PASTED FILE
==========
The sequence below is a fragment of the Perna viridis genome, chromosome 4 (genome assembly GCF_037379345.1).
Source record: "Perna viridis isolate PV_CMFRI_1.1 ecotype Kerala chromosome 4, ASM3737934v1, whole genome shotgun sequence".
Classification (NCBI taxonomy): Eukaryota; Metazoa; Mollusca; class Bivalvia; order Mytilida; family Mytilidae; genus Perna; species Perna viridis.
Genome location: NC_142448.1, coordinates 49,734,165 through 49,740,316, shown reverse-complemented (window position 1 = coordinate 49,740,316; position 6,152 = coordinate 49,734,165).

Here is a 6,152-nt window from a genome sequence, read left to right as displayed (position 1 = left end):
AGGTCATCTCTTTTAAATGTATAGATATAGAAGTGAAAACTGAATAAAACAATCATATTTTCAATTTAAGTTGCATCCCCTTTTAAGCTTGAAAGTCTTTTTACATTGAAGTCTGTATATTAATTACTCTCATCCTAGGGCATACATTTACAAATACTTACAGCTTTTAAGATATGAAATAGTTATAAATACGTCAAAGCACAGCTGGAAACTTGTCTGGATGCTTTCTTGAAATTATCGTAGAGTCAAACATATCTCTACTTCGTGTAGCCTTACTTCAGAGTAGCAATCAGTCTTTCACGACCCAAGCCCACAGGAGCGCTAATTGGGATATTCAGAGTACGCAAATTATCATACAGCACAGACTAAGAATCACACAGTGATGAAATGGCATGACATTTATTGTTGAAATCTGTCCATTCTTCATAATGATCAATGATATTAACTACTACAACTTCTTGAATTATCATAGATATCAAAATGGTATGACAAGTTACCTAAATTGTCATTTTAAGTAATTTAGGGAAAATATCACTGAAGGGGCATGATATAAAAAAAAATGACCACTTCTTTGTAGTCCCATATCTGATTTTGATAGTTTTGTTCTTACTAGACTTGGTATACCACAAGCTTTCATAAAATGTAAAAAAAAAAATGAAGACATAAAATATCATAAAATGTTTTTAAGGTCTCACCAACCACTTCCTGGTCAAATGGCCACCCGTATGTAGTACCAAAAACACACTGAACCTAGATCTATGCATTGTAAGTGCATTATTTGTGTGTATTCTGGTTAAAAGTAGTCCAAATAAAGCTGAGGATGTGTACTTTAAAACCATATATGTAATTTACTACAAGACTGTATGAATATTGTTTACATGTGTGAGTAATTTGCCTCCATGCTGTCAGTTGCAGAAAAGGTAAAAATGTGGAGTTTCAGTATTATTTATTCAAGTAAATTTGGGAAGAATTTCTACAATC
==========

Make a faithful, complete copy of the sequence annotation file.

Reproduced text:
The sequence below is a fragment of the Perna viridis genome, chromosome 4 (genome assembly GCF_037379345.1).
Source record: "Perna viridis isolate PV_CMFRI_1.1 ecotype Kerala chromosome 4, ASM3737934v1, whole genome shotgun sequence".
Classification (NCBI taxonomy): Eukaryota; Metazoa; Mollusca; class Bivalvia; order Mytilida; family Mytilidae; genus Perna; species Perna viridis.
Genome location: NC_142448.1, coordinates 49,734,165 through 49,740,316, shown reverse-complemented (window position 1 = coordinate 49,740,316; position 6,152 = coordinate 49,734,165).

Here is a 6,152-nt window from a genome sequence, read left to right as displayed (position 1 = left end):
AGGTCATCTCTTTTAAATGTATAGATATAGAAGTGAAAACTGAATAAAACAATCATATTTTCAATTTAAGTTGCATCCCCTTTTAAGCTTGAAAGTCTTTTTACATTGAAGTCTGTATATTAATTACTCTCATCCTAGGGCATACATTTACAAATACTTACAGCTTTTAAGATATGAAATAGTTATAAATACGTCAAAGCACAGCTGGAAACTTGTCTGGATGCTTTCTTGAAATTATCGTAGAGTCAAACATATCTCTACTTCGTGTAGCCTTACTTCAGAGTAGCAATCAGTCTTTCACGACCCAAGCCCACAGGAGCGCTAATTGGGATATTCAGAGTACGCAAATTATCATACAGCACAGACTAAGAATCACACAGTGATGAAATGGCATGACATTTATTGTTGAAATCTGTCCATTCTTCATAATGATCAATGATATTAACTACTACAACTTCTTGAATTATCATAGATATCAAAATGGTATGACAAGTTACCTAAATTGTCATTTTAAGTAATTTAGGGAAAATATCACTGAAGGGGCATGATATAAAAAAAAATGACCACTTCTTTGTAGTCCCATATCTGATTTTGATAGTTTTGTTCTTACTAGACTTGGTATACCACAAGCTTTCATAAAATGTAAAAAAAAAAATGAAGACATAAAATATCATAAAATGTTTTTAAGGTCTCACCAACCACTTCCTGGTCAAATGGCCACCCGTATGTAGTACCAAAAACACACTGAACCTAGATCTATGCATTGTAAGTGCATTATTTGTGTGTATTCTGGTTAAAAGTAGTCCAAATAAAGCTGAGGATGTGTACTTTAAAACCATATATGTAATTTACTACAAGACTGTATGAATATTGTTTACATGTGTGAGTAATTTGCCTCCATGCTGTCAGTTGCAGAAAAGGTAAAAATGTGGAGTTTCAGTATTATTTATTCAAGTAAATTTGGGAAGAATTTCTACAATC